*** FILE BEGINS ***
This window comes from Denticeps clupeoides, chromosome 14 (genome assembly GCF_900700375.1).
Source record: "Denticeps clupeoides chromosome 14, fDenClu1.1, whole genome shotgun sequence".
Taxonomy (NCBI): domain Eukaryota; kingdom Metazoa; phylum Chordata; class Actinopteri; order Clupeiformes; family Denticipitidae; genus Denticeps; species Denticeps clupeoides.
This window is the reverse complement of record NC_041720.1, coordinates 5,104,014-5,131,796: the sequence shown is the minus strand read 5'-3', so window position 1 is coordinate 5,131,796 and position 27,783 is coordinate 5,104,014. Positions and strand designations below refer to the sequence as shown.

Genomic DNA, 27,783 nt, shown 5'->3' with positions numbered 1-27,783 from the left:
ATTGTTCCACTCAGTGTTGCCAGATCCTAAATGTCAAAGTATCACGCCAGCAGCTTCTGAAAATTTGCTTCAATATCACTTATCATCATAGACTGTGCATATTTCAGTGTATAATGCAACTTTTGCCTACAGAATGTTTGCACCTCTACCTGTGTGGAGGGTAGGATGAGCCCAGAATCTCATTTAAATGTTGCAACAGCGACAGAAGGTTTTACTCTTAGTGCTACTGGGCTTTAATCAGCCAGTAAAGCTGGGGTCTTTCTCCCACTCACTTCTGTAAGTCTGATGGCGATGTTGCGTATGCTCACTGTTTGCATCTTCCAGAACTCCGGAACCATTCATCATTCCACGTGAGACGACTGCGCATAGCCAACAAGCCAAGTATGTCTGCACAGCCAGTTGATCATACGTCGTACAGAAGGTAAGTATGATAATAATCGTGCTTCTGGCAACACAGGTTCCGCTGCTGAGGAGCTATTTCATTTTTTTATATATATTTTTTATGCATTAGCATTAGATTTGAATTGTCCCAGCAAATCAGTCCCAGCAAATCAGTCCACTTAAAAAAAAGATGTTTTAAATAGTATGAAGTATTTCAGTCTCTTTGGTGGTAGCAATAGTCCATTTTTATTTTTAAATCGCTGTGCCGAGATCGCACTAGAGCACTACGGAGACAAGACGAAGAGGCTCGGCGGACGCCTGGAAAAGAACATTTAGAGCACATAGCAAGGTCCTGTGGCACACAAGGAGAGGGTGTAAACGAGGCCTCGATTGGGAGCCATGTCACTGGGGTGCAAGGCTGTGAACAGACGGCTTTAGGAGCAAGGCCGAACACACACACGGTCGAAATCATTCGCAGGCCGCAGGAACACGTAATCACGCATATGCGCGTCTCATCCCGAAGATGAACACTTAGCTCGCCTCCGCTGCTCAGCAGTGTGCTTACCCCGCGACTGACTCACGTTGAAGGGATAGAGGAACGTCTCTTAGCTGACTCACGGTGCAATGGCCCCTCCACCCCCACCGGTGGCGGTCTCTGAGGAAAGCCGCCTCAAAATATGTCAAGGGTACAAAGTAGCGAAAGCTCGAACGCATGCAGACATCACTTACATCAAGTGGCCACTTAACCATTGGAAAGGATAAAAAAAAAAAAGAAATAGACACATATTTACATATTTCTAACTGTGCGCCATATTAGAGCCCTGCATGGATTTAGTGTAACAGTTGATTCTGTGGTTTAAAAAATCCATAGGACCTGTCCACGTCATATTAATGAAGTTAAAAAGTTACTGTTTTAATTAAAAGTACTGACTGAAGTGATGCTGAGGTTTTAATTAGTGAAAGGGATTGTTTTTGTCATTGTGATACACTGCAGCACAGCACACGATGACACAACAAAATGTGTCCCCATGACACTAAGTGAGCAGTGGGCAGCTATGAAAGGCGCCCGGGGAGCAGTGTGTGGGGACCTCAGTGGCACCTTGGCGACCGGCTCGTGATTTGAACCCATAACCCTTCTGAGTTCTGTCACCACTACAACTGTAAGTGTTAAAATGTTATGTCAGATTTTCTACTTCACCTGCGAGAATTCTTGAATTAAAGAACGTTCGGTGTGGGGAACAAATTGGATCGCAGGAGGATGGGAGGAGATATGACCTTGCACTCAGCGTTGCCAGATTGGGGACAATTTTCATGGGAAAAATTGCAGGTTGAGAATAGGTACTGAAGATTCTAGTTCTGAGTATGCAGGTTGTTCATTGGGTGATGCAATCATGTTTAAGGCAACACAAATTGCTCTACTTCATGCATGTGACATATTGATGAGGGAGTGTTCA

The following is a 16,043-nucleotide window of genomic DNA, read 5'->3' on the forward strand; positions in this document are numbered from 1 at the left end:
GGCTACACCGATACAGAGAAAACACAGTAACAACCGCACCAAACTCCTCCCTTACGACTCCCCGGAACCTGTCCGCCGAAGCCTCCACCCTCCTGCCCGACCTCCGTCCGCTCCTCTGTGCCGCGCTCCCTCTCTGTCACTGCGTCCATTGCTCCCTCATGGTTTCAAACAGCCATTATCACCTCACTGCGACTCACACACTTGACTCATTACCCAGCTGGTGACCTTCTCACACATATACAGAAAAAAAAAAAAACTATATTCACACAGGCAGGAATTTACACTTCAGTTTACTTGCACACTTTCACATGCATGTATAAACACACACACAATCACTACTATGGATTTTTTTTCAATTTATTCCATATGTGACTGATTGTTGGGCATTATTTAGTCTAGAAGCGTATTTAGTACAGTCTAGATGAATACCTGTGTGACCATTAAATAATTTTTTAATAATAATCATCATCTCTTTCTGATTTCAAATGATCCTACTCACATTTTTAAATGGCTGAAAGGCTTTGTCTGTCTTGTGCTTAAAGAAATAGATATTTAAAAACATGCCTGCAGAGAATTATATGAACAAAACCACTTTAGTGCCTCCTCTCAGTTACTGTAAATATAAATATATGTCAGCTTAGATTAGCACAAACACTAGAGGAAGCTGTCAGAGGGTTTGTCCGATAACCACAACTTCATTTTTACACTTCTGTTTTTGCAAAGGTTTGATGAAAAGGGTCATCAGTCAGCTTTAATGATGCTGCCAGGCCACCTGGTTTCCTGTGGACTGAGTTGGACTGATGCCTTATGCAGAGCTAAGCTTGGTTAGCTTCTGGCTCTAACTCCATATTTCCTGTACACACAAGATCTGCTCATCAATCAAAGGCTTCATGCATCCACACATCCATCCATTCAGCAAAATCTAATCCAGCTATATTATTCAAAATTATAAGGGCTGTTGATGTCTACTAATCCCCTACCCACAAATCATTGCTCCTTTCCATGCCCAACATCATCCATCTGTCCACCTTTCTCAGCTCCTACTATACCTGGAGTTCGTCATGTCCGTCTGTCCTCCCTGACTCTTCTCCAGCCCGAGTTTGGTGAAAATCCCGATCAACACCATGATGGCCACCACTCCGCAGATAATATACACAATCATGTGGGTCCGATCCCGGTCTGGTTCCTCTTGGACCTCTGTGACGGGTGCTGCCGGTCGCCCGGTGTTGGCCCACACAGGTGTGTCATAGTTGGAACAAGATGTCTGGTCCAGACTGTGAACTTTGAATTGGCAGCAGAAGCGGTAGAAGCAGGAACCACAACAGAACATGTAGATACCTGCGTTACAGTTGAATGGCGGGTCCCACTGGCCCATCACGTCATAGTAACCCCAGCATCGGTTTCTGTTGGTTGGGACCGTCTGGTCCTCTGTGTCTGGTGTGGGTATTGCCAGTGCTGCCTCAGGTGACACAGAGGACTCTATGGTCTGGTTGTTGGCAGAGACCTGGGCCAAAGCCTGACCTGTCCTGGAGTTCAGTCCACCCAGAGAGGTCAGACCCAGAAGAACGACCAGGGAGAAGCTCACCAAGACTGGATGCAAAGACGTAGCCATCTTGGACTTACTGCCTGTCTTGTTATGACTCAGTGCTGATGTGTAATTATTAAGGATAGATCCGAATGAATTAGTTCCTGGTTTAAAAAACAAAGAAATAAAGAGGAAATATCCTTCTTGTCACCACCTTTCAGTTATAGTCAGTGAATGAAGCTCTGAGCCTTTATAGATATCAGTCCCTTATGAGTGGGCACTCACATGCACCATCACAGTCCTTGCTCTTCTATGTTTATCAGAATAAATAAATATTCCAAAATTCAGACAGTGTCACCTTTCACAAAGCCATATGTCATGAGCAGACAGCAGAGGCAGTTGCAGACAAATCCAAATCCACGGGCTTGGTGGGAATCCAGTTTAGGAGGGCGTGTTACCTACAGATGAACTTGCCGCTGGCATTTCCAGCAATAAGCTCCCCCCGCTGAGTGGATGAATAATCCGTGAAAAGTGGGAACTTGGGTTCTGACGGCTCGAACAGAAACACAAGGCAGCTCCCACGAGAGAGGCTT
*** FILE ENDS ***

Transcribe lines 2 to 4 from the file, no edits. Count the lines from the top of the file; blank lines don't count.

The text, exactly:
Source record: "Denticeps clupeoides chromosome 14, fDenClu1.1, whole genome shotgun sequence".
Taxonomy (NCBI): domain Eukaryota; kingdom Metazoa; phylum Chordata; class Actinopteri; order Clupeiformes; family Denticipitidae; genus Denticeps; species Denticeps clupeoides.
This window is the reverse complement of record NC_041720.1, coordinates 5,104,014-5,131,796: the sequence shown is the minus strand read 5'-3', so window position 1 is coordinate 5,131,796 and position 27,783 is coordinate 5,104,014. Positions and strand designations below refer to the sequence as shown.